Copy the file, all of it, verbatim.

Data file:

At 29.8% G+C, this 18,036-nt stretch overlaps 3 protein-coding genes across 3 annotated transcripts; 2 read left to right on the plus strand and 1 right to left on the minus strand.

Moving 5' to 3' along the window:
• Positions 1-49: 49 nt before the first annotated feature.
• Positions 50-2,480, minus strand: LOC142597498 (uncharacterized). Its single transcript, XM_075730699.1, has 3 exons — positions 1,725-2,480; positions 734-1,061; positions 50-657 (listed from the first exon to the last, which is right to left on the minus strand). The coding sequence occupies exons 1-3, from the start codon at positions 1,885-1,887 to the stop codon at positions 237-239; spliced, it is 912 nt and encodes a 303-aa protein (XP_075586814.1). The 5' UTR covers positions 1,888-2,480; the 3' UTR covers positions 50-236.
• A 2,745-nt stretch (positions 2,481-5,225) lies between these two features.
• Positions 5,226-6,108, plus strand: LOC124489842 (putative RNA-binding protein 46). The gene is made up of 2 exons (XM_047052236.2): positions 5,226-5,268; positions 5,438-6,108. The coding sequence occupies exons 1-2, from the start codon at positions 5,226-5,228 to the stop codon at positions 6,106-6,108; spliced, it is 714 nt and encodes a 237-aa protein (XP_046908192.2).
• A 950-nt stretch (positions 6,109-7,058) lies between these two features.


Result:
At 29.8% G+C, this 18,036-nt stretch overlaps 3 protein-coding genes across 3 annotated transcripts; 2 read left to right on the plus strand and 1 right to left on the minus strand.

Moving 5' to 3' along the window:
• Positions 1-49: 49 nt before the first annotated feature.
• Positions 50-2,480, minus strand: LOC142597498 (uncharacterized). Its single transcript, XM_075730699.1, has 3 exons — positions 1,725-2,480; positions 734-1,061; positions 50-657 (listed from the first exon to the last, which is right to left on the minus strand). The coding sequence occupies exons 1-3, from the start codon at positions 1,885-1,887 to the stop codon at positions 237-239; spliced, it is 912 nt and encodes a 303-aa protein (XP_075586814.1). The 5' UTR covers positions 1,888-2,480; the 3' UTR covers positions 50-236.
• A 2,745-nt stretch (positions 2,481-5,225) lies between these two features.
• Positions 5,226-6,108, plus strand: LOC124489842 (putative RNA-binding protein 46). The gene is made up of 2 exons (XM_047052236.2): positions 5,226-5,268; positions 5,438-6,108. The coding sequence occupies exons 1-2, from the start codon at positions 5,226-5,228 to the stop codon at positions 6,106-6,108; spliced, it is 714 nt and encodes a 237-aa protein (XP_046908192.2).
• A 950-nt stretch (positions 6,109-7,058) lies between these two features.